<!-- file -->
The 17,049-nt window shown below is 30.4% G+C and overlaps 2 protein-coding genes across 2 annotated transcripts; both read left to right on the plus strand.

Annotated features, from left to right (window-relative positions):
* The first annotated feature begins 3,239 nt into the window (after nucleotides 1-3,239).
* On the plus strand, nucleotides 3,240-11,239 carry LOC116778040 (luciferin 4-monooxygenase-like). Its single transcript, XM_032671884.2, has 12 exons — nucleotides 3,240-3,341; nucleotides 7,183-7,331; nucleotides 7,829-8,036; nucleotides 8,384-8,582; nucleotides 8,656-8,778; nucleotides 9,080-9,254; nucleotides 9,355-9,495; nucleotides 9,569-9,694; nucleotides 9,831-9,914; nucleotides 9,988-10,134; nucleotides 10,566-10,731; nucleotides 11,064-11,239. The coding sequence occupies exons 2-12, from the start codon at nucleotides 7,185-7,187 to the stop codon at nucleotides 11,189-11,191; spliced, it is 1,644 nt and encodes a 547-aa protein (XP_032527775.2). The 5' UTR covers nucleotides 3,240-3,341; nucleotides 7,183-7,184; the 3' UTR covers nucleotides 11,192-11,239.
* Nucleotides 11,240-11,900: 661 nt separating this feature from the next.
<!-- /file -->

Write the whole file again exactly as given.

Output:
The 17,049-nt window shown below is 30.4% G+C and overlaps 2 protein-coding genes across 2 annotated transcripts; both read left to right on the plus strand.

Annotated features, from left to right (window-relative positions):
* The first annotated feature begins 3,239 nt into the window (after nucleotides 1-3,239).
* On the plus strand, nucleotides 3,240-11,239 carry LOC116778040 (luciferin 4-monooxygenase-like). Its single transcript, XM_032671884.2, has 12 exons — nucleotides 3,240-3,341; nucleotides 7,183-7,331; nucleotides 7,829-8,036; nucleotides 8,384-8,582; nucleotides 8,656-8,778; nucleotides 9,080-9,254; nucleotides 9,355-9,495; nucleotides 9,569-9,694; nucleotides 9,831-9,914; nucleotides 9,988-10,134; nucleotides 10,566-10,731; nucleotides 11,064-11,239. The coding sequence occupies exons 2-12, from the start codon at nucleotides 7,185-7,187 to the stop codon at nucleotides 11,189-11,191; spliced, it is 1,644 nt and encodes a 547-aa protein (XP_032527775.2). The 5' UTR covers nucleotides 3,240-3,341; nucleotides 7,183-7,184; the 3' UTR covers nucleotides 11,192-11,239.
* Nucleotides 11,240-11,900: 661 nt separating this feature from the next.